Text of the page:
Almanac (Footy) History: Before Tomahawk there was Jumping Jack



Jack Hawkins in his beloved Murray League polo at a Footy Almanac Friday lunch



Jack Hawkins has been nominated to the inaugural AFL NSW Hall of Fame.



‘Jumping Jack’ Hawkins went about his footy in a different way to his famous son Tom but his high flying marks in the 1970s and early 1980s gave Cats fans set the scene for what was to come 26 years later.


While Tom’s career is still going strong at 32, Jack’s was sadly cut short by a knee injury at only 27. He returned home to Finley to run the family farm and play footy but the injury restricted him to just two games.


His contribution to footy however was far from over and Jack has helped run the Finley Football Club and the Murray Football League for more than four decades.


Not surprisingly his extended time in NSW footy has been supplemented by plenty of time watching his son carve out a stellar career at his old stomping ground Kardinia Park. Looking back at his time there Jack says he couldn’t have ended up at a better club.


“It (Geelong) was a great place for a country lad to be. I was very comfortable. And as a farmer, I found a wife!” he told me for this story.


Jack studied agriculture at the Marcus Oldham College and then worked on a farm just outside Geelong. But at the end of each football season he would head back to the family farm for the harvest and not return until the end of January. It was the age of the part-time footballer.


On the field he was renowned for his vertical leaps to take marks on the last line of defence. A team-mate, Phil Stevens bestowed on him the nickname, “Jumping Jack”. Then colourful VFL commentator Lou Richards got hold of it and it stuck.


He played 182 games and kicked twenty goals from 1973 to 1981. He also represented Victoria.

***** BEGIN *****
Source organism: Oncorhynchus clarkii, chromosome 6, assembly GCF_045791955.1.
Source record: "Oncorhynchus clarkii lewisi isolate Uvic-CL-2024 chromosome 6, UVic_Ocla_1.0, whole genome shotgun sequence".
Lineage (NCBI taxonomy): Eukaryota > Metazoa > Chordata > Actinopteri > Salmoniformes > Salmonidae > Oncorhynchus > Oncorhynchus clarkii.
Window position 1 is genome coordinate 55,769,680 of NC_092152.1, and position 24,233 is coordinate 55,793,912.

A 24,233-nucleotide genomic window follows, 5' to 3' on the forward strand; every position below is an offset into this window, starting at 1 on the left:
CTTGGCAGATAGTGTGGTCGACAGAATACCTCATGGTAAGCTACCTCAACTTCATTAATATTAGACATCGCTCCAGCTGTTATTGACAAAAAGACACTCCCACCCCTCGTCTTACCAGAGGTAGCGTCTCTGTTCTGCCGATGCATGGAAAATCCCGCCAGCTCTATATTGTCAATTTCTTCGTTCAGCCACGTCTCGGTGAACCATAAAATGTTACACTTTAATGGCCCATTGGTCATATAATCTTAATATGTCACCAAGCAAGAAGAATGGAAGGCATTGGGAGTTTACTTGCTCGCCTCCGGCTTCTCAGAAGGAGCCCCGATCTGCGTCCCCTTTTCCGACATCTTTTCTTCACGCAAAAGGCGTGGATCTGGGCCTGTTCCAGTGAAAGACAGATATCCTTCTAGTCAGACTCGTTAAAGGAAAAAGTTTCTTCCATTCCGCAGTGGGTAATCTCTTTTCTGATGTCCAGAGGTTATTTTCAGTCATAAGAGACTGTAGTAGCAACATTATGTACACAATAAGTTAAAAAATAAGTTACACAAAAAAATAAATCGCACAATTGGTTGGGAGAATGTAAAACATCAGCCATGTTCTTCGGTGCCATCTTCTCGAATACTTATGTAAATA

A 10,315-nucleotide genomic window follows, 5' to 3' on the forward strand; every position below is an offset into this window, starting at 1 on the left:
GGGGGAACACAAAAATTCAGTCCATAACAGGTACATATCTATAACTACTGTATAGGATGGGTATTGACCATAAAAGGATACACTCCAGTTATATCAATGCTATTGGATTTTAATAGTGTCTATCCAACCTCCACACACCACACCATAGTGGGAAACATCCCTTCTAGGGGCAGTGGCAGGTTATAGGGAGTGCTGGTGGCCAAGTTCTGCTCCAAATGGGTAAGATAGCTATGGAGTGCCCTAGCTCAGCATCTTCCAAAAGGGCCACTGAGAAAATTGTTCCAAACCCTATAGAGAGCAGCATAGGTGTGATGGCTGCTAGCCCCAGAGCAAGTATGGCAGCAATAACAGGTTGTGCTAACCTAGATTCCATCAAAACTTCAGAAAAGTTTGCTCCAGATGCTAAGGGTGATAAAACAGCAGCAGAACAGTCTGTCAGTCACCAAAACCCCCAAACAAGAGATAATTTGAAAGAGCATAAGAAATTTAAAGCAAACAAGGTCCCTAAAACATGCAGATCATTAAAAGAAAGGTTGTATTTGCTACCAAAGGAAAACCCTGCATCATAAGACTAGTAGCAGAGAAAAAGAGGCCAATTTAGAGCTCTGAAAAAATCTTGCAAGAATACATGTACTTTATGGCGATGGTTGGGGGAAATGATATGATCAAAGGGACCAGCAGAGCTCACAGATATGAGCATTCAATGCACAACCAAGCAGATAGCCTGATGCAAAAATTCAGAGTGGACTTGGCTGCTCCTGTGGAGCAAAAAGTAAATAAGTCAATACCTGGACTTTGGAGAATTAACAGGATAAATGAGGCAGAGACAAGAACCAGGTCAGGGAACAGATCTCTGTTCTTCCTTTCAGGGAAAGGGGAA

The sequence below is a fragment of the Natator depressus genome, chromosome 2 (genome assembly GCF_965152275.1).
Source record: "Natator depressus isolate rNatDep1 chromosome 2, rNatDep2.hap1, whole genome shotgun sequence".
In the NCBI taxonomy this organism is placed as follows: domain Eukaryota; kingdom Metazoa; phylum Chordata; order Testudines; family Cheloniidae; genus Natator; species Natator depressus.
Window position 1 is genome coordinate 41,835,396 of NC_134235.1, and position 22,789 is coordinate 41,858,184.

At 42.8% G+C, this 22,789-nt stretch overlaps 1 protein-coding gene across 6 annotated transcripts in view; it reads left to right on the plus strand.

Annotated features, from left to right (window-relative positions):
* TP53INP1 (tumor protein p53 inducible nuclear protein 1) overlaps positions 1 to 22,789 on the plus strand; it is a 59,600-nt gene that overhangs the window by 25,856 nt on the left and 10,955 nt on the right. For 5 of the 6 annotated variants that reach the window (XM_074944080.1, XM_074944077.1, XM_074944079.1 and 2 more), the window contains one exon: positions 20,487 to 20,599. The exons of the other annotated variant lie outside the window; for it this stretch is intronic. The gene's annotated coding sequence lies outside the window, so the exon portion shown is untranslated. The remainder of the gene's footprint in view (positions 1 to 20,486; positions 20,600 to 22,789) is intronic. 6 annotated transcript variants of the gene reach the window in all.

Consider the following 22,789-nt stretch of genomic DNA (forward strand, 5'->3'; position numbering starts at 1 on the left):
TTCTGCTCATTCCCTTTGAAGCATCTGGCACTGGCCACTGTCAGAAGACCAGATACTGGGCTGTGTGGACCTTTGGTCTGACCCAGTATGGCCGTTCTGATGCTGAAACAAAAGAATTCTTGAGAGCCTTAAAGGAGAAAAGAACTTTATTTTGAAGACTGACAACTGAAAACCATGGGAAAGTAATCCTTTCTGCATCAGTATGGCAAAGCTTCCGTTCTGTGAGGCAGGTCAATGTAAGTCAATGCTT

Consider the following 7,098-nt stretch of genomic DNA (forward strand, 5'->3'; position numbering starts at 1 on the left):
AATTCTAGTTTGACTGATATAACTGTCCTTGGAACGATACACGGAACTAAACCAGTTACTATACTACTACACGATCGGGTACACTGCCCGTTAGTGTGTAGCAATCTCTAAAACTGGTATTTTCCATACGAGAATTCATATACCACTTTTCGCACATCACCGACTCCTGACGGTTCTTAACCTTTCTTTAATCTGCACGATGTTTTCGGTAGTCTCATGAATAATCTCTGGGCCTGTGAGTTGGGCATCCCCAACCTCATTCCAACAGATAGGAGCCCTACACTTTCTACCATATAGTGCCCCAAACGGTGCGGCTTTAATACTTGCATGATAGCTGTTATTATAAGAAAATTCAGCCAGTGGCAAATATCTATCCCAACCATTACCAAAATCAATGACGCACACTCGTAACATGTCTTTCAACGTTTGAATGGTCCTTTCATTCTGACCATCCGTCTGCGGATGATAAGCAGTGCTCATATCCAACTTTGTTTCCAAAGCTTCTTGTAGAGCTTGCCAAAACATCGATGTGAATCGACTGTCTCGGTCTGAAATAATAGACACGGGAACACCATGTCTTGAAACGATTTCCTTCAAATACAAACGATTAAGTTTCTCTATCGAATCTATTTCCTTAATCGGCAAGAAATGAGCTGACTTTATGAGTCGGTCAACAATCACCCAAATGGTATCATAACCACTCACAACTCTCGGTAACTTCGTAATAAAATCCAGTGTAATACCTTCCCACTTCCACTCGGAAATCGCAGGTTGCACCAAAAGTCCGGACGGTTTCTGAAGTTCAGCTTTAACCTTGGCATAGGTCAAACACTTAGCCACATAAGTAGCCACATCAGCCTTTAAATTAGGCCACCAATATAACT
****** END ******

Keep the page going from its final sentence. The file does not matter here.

Upon returning home, Jack joined the committee, and later became president of the Finley Football Club from 1987-89. He also served on the Murray Football League executive from 1990 before having a spell for five years but he returned as president in 2009 until he stepped down at the end of the 2017.


During his period in office there was a transformation in the Murray league with new clubs such as Tongala, Moama, Echuca United and Rumbularra coming in, and the exit of foundation clubs Tocumwal, Berrigan and Strathmerton to the nearby Picola & District League.


Also towards the end of his term, Tungamah and Katandra came into the league after a dispute between the Picola League and AFL Victoria to bring the number of clubs up to 14.


Jack also became a selector for NSW state teams at the behest of old mate and rival Terry Daniher, who was coach of the NSW State team while coaching Wagga Tigers at the time. This included the match against the VFA as a curtain-raiser to the Victoria v South Australia match at the MCG in 1995 when Teddy Whitten was emotionally farewelled.


It was to be the VFA’s last-ever representative match. NSW first played the VFA in 1881.


Jack would drive up to Wagga for training accompanied by prospective state players from the Murray League, a round trip of almost five hours.